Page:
The History of Outdoor Advertising: How To Apply Past Lessons for Today’s Small Business Owner

Outdoor advertising has a long and storied history, harking back to the first true modern advertisement in 1468 when William Claxton used an ad to promote his new book.. From those humble beginnings all the way up to digital billboards, advertising has come a long way thanks to the innovations of business owners over centuries across the globe. One of the most effective forms of marketing, outdoor print advertising, has been perfected in the last century. Today, billboards and particularly banners and signage are the most commonly utilized forms of advertising for small businesses, and for good reason. Throughout history, outdoor advertising has proven to be the simplest and most effective way to promote your business and catch a customer’s attention. By examining the innovative past of outdoor advertising, you can gain inspiration for your business’ future. 

Humble Beginnings

What can be considered outdoor advertising has existed in even the most rudimentary forms since the days of Ancient Egypt, where commercial information was painted on stones, hawking the wares of shops. Advertisements of this nature remained a common but small scale feature up until the invention of the printing press in the 1400s. This signaled the beginning of the modern era of marketing and advertising: printing advertisements en masse became a feasible, affordable practice.

Mass Production Mania

The advent of the printing press allowed businesses of all sizes to produce printed marketing materials en masse, beginning with book adverts and quickly spreading to signage in shop windows to posters in busy thoroughfares. Maximum production potential meant a maximum of possibilities to be seen by customers, ensuring that businesses could stand out in even the most crowded of marketplaces.

The Circus Is In Town

The introduction of the modern billboard, firstborn in the 1830s to promote traveling circuses, revolutionized the world of outdoor marketing design. Unlike print ads found in newspapers where designers crammed as much information as they could into one small square, a canvas as large as a billboard allowed advertisers to take advantage of a full canvas on which they could add vivid illustrations and typography.

Innovation Meets Inspiration

Innovation came to outdoor advertising in the form of lighting and the role it plays in accentuating signage. As billboards became more commonplace along highways in the 1950s, businesses realized that late-night road warriors would be unable to see their signs hidden in the darkness. This led to the installation of floodlights on nearly every roadside billboard, as well as smaller-scale lights being utilized on posters and window displays found on pedestrian streets. Marketing and advertising had now gone 24/7.

Color Me Impressed

Efficient lighting not only serves the practical purpose of creating nighttime visibility, but it can also be used creatively to build unique color schemes and innovative designs. Different lighting colors can create different feelings and appeals when shined onto advertisements, taking the standard into the realm of artistry.

Looks, Do Matter

The Highway Beautification Act of 1965 required artists to be more stringent with their billboard designs. Government regulations passed down to advertisers called for more refined and elegant designs that keep the highways from appearing cluttered. This has forced advertisers to be unique in their design approach. Advertisement could no longer be so distracting it caused wrecks and instead focused artwork and copy to be created that would stick in the mind of travelers as they drive down the road.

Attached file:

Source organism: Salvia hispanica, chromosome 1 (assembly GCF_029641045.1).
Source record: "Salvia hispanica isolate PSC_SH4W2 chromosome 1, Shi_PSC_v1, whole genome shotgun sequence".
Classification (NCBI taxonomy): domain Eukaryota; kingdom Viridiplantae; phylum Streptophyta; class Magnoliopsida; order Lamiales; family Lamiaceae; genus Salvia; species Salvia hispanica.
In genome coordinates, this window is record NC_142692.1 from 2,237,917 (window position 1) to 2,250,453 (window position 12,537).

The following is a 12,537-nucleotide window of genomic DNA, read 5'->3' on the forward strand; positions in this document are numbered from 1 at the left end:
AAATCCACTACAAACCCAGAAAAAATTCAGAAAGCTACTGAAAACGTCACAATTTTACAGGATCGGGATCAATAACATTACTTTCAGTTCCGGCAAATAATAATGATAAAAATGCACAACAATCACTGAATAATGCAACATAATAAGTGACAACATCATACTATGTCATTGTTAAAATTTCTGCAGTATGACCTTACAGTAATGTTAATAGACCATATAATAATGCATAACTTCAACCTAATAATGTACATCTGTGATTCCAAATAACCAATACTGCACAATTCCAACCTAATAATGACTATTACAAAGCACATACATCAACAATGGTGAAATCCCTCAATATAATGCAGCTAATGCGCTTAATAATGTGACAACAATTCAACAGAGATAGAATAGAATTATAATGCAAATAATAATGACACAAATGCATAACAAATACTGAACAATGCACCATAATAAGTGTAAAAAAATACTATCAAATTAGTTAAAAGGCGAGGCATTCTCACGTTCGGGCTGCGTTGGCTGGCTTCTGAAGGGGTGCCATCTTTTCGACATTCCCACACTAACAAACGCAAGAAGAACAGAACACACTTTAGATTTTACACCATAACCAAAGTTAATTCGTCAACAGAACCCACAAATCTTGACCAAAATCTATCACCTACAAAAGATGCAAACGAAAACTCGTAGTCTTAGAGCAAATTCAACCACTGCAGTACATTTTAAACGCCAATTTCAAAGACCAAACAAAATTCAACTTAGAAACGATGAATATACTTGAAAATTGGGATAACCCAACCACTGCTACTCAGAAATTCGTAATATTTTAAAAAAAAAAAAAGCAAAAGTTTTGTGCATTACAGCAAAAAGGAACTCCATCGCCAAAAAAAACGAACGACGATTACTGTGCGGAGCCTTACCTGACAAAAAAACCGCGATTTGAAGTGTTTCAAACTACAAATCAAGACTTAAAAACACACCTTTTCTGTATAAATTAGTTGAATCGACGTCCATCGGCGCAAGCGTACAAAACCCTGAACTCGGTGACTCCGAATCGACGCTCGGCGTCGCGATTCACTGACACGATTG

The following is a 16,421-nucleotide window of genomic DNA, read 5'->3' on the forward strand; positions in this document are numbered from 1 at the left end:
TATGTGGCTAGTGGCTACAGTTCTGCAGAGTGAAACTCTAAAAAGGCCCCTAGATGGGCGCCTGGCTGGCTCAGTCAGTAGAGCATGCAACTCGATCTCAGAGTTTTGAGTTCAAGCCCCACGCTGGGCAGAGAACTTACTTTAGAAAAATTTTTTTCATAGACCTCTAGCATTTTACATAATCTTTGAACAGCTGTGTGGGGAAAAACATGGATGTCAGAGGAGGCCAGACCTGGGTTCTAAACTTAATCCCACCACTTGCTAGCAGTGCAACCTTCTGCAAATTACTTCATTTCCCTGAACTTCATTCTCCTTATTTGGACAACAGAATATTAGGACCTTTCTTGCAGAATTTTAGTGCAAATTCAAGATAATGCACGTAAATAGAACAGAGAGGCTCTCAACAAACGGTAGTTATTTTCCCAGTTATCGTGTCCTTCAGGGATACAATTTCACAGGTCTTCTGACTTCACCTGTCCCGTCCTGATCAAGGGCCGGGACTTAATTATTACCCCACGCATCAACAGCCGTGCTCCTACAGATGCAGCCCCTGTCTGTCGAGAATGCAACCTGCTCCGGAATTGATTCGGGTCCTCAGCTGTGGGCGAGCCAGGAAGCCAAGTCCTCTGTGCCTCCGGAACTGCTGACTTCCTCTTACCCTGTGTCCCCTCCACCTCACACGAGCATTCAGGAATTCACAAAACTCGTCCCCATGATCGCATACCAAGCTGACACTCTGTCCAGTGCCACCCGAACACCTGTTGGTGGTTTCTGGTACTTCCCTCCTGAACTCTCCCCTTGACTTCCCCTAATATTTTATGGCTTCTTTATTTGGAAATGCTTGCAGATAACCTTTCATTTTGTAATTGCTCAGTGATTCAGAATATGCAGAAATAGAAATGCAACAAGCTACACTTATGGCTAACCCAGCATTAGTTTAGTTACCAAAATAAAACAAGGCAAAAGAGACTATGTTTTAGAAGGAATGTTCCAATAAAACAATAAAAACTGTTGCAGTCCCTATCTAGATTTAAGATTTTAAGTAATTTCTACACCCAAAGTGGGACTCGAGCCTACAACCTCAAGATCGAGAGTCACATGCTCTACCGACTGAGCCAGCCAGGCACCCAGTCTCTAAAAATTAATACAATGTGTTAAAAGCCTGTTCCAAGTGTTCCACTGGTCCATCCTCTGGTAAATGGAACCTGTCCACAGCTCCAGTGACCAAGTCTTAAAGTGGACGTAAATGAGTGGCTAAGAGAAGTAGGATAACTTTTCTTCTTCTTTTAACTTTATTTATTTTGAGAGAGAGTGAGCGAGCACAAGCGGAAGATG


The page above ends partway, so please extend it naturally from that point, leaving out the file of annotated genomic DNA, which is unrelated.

Keeping It Simple

The minimalist revolution was the result of the changes in municipal codes. Potential customers being constantly on the move forced advertisers to adapt to the fact they only had a moment to grab consumers’ attention. Bold graphics and punchy verbiage became far more likely to turn heads than complicated, wordy advertisements. Thus the modern adage was born: less is more.

Visibility and Versatility

While design and visibility may be the key factors in a successful outdoor marketing scheme, ad placement is just as crucial. In modern outdoor advertising, this importance can be seen in the rise of specialized ad locations. While roadside billboards, window signs, and banners have been commonplace for decades, finding ads in your doctor’s office or local auto shop is a fairly new phenomenon. These unconventional locales allow niche businesses to reach a tailored audience that is more receptive to their services or products than the average consumer. 

Small Business Comradery 

Consider contacting the owner of small businesses whose clientele mirrors your own and inquire about placing custom signage in their lobbies for a small fee. This agreement allows you to reach potential customers in a unique environment that is free of any competing advertisements. Just be sure that your advertisements are also somewhat relevant to the business you’re asking to be posted inside. 

Back to the Future

Looking to the past is an invaluable resource when it comes to thinking up your next marketing campaign. It is equally important to look at what the future holds. Innovation is what led to the creation and perfection of outdoor advertising, and it is what can propel your business to continued success. Keep tabs on the latest in marketing technology, from electronic accouterments to new and intricate flag displays.

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